A pool of 208 items that survived a clinical analysis was administered to 528 subjects and then factor analyzed. It focuses on life-span development. Due to this fact, the study reports on the development and initial validation of an instrument, the Inventory of psychosocial balance (IPB). It was designed to measure all eight stages, with a primary focus on its implementation to adult subjects. The method is composed of a scale development, subjects and a factor analysis. The analysis of Ericson`s eight stages resulted in an initial pool of 346 items, written to reflect both positive and negative aspects of the eight stages. Each item was five-point Likert response format ranging from “strongly agree” (1) to “strongly disagree” (5). In addition the pool was administered to 528 subjects. The sample was quite heterogeneous. The respondent had to rate 0%-100% scale, how successfully they had met each of 19 life challenges for example productive person, trusting other people or loving someone etc. The 528 IPB protocols were submitted to a factor analysis using a principal component and a correlational analysis with self-ratings of life challenges. The factor analysis eight meaningful factors corresponding to the eight stage: trust, autonomy, initiative, industry, identity, intimacy, generativity and ego integrity. The total variance accounted for by the eight factors is 72,34 %, with the trust factor having the largest percentage of variance (17,46%) and the Ego Integrity factor having the smallest (5,47%).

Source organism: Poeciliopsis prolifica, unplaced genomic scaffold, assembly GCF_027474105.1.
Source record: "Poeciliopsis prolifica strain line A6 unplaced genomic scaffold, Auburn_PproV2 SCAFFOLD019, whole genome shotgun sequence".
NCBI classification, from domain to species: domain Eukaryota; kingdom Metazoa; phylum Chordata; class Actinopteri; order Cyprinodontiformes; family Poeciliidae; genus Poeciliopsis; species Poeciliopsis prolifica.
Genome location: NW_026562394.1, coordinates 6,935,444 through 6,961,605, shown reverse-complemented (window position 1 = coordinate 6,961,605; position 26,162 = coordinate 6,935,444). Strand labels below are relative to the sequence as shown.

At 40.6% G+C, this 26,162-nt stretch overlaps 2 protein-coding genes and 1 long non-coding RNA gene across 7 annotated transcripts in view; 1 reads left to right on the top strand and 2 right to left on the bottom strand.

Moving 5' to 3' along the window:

The evidence presented suggests that the IPB is an psychometrically reliable and valid instrument to analyze life-span to approach personality development. The IPB shows adaptive range of subjects , from college age adolescents to elderly and its reliability and validity appear satisfactory. The IPB represents a vertical translation of Erikson`s psychosocial stages.
2. Article: “Psychology Development and Friendship Functions in Adolescence”
Source: Sex Roles, Vol. 25
The articles is about the relationship between friendship variables and adolescent psychosocial development, in particular identity and psychosocial intimacy as focused by Erikson.